[Guest Post] Three things I’ve learned in one year of management consulting
Most people will tell you that college is the time in your life when you learn the most, but I have to disagree with those people. While I agree that college is an amazing time for learning (and a heck of a lot of fun, too), both in the educational sense and the social, interpersonal sense, the real learning comes after you walk across that stage.
While you may know how to calculate EPS or how to use Lagrange multipliers in macroeconomics, there’s so much more you need to know to be successful in your career. Being only one year into my management consulting career, I’m well aware that I have many miles to go before I can claim any real knowledge on how to attain career success. That being said, I’ve learned a thing or two in the past 12 months that I’d like to share for those of you who may be on the first few steps of your career paths as well.
Always understand why you’re doing something
In college, it’s typically pretty clear why you’re doing what you’re doing – studying chapter four because your professor says there will be a quiz on it, doing practice problems because they’re on the study guide, etc. It’s not always quite so clear in the working world, but it’s just as important (if not more).
If you understand what your manager’s end goal is when they ask you to set up a tracker, it’s a lot easier for you to present that information in a clear, digestible fashion, which makes their life way easier. It makes your life easier too – fewer revisions and increased trust in your abilities lead to more responsibility much more quickly. Getting to the core of the issue you’re trying to help resolve, you’re able to identify new ways to add value, not just check the box on whatever task you’ve been given.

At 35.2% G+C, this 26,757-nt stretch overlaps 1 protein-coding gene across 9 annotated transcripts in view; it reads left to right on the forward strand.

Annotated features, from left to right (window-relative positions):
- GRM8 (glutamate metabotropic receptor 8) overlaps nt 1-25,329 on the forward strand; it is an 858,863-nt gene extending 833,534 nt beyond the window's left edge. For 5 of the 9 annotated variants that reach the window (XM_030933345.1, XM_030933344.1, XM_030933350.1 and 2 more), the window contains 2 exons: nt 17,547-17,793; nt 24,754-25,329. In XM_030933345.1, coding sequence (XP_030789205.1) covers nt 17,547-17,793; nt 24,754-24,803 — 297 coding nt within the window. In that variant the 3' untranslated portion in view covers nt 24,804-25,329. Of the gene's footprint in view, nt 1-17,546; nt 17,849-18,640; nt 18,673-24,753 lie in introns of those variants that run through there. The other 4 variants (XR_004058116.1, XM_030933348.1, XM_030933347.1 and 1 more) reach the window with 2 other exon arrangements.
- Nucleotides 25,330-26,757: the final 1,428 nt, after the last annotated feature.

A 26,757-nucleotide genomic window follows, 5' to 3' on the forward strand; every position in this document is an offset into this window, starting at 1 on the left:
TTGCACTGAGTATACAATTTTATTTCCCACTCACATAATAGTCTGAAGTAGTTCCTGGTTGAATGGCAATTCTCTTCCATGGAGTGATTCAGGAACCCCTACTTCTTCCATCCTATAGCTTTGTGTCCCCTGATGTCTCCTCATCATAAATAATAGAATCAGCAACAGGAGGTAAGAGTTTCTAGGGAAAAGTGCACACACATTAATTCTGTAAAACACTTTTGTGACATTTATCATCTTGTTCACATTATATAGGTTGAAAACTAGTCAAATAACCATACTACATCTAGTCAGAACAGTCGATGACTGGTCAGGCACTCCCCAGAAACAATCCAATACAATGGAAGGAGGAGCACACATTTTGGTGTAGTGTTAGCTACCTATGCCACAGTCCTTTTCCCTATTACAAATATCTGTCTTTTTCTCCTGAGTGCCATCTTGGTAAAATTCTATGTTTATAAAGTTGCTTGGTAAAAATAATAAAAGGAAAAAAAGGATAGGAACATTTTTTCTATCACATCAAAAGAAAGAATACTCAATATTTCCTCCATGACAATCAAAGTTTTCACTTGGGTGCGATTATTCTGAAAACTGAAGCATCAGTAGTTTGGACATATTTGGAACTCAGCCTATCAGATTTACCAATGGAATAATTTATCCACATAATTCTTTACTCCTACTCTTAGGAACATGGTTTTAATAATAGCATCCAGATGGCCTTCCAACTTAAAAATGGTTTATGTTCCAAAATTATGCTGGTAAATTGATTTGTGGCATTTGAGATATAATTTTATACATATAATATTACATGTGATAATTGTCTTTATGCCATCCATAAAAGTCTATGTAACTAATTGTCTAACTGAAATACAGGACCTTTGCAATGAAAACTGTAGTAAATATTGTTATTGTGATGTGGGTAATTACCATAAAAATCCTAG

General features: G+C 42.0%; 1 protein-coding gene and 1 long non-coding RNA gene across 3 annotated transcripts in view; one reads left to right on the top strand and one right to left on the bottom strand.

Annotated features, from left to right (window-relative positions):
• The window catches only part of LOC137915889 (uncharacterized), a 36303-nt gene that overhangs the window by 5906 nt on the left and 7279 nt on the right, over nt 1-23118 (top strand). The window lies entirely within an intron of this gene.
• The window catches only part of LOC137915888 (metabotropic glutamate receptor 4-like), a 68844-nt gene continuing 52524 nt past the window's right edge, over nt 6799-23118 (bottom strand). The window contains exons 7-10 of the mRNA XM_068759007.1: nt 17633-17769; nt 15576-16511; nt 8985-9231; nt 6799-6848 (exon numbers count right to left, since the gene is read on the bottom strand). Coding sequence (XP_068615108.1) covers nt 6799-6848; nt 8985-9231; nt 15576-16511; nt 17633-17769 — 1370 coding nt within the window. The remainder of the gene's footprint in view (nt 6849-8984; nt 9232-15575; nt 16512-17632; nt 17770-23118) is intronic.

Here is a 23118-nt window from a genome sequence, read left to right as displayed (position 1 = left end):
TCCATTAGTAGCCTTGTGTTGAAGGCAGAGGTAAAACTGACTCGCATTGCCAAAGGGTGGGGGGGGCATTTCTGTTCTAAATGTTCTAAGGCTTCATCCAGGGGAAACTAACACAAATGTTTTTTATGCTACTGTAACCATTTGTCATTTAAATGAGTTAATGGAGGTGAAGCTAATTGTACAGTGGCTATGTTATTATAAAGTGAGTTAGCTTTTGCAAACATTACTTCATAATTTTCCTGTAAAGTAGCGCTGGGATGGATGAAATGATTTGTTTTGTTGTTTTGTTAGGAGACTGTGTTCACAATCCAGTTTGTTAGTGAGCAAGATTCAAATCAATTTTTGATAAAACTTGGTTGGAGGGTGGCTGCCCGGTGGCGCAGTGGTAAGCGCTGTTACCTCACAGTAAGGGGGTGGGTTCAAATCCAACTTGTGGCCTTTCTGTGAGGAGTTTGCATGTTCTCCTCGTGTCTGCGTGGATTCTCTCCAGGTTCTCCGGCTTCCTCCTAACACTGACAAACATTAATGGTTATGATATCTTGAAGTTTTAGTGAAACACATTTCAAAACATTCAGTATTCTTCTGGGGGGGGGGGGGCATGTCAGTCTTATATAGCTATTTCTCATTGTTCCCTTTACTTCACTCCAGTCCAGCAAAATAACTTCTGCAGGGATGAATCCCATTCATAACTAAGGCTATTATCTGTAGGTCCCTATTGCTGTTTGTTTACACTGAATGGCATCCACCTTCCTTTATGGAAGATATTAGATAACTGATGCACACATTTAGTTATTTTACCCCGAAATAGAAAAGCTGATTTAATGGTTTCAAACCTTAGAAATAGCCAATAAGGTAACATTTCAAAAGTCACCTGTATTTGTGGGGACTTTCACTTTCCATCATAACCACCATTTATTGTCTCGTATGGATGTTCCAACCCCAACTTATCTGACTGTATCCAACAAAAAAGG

Learn as much as you can from those around you
If you’re working in management consulting, chances are you’re surrounded by some very smart, very driven people. Take full advantage of this – ask questions whenever you’re confused and ask the people around you about their experiences. It’s much better to ask the question when you’re being given the task, rather than after three hours of misguided work.
There are two main buckets of knowledge you should seek – 1) the functional, technical knowledge and 2) the personal, relationship-oriented knowledge. Take every opportunity to learn the technical pieces that you can, even if it means adding a bit more work to your plate (but also be sure to know your limitations and not burn yourself out).
As for the relationship part, look to those around you to see how they interact with each other and with the client. Be aware of how they’re presenting themselves, how they’re establishing rapport with those around them, and learn how to do the same.
Be confident in what you know, and confident in what you don’t
It can be intimidating to start out in consulting, where everyone seems so intelligent and knowledgeable. But you’re here and there’s a reason for that – so own where you’re at.
Nobody expects you to know everything at this point. Carry yourself with confidence, speak up when you know the answer, and if you don’t know the answer, do your best to figure it out (which may involve asking someone else eventually, but try to figure it out yourself first).
On the flip side of that coin, being an associate, there will be times you’ll be asked something and you’ll have no idea what the question even means. When this happens, don’t try to bluff your way out of it. Admit you don’t know, ask clarifying questions to understand what’s being asked of you, and once you understand the question, figure out how to get it done.
About Chloe Hull
I'm Chloe Hull, a second-year management consulting associate with a BS in Managerial Economics from UC Davis. Before my days working with Eric as a consultant, I was an avid writer and spent several years on my high school newspaper, as well as blogging for ESPN. Throughout my guest posts, I hope to provide you with you with some insights into the working world from a newly minted college graduate's point-of-view.